In the UK was told by dealer no need to 'run in' modern engines at all, although I suspect he means within reason, other than tracking at max revs. I think brakes need to be 'bedded in' before hitting them hard though, otherwise they will creak. Similarly, our service intervals are 2 years or 20,000 miles, with no service or oil change from brand new until the 2 years or 20,000. In the US, isn't there a very early oil change and then 12-monthly? Can't believe our cars are any different to US, except RHD. Any thoughts?
As I've stated in the past (although long before many current posters were on board):
Any truly critical aspect of supposed
break-in limits would be enforced by the ECU, or at least displayed on digital console at each start-up, but certainly not just buried in a hard-copy manual that the majority of buyers never read (as Porsche surely realize).
Engines are run-in at the factory. That's how dealer demos and Experience Center fleets are able to be thrashed from delivery. They would not do this if knowingly creating longer-term issues. That's also how customer cars which -- for any reason -- do not adhere even partially to break-in guidelines are nonetheless fully covered under factory warranty.
Common sense things like full oil temp warm-ups, varying speeds and lowered initial rev limits are mainly for the drivetrain. To the extent they apply to to the engine, the potential benefit is maximized early-on (say, first hundreds of miles) and with diminishing benefit over initial thousand-or-so miles.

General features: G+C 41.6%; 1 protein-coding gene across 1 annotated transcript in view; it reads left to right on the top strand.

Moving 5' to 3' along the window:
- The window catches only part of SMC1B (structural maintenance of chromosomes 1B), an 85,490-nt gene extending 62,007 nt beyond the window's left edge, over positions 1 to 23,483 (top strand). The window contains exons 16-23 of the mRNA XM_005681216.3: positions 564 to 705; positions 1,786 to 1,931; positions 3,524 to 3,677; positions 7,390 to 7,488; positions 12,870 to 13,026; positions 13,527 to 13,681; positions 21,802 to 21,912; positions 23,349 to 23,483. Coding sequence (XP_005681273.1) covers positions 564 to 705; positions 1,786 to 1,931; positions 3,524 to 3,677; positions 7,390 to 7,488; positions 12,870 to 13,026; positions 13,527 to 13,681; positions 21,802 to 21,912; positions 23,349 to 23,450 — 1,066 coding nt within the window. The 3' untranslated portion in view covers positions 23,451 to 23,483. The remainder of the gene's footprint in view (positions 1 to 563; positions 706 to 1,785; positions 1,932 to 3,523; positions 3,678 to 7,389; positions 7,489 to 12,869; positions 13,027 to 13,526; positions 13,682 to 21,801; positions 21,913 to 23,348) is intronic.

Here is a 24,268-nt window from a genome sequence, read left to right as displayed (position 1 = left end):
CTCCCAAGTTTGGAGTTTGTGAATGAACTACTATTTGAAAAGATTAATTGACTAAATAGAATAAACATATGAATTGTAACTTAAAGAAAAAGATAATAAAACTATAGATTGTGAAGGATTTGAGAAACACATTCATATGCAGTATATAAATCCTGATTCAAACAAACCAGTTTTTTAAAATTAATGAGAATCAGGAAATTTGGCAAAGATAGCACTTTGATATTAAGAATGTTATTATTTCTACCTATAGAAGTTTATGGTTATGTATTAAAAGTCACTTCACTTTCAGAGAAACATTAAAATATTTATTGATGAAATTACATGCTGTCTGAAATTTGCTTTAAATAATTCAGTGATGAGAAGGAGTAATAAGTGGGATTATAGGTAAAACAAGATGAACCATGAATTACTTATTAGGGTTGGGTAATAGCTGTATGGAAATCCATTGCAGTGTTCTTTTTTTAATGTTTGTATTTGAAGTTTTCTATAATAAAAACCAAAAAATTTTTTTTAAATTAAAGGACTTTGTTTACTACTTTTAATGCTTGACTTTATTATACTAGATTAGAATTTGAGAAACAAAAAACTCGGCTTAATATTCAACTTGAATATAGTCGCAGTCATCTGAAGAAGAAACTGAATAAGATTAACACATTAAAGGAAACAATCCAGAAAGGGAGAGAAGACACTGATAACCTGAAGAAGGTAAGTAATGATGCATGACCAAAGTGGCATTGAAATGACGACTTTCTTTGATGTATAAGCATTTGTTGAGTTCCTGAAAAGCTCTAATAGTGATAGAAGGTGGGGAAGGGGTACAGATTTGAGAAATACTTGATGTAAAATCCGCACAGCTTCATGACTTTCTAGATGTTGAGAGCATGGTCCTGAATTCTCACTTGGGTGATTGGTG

In the wake of Paul Walker-type litigation, the main thing Porsche is concerned with 'breaking-in' gradually is the new Porsche *DRIVER* not the car. Experienced Porsche owners (I submit) are those most likely to accelerate/modify break-in period guidelines as per their own experiences with previous Porsche cars.
As one can readily observe here: the psychology of (mostly new) Porsche owners tends toward obsessive behaviors, esp. wrt break-in, paint protection, and exceeding service interval recommendations (oil change). That's fine, if it's gratifying to the individual, go for it. Just balance that with the practical experience and advice of those who have owned many Porsche cars and tend to take their 718 rather more, ahem
, in stride.....
Finally, consider this: we know there are small but significant performance variations between stock-from-factory cars on the timing strip. This could be down to differences in the micro-tolerances of engine casting, forging and fitment at the factory. Or it *could* be that the engines which are run hard, often and early in their life are the ones that develop the most power when fully run-in.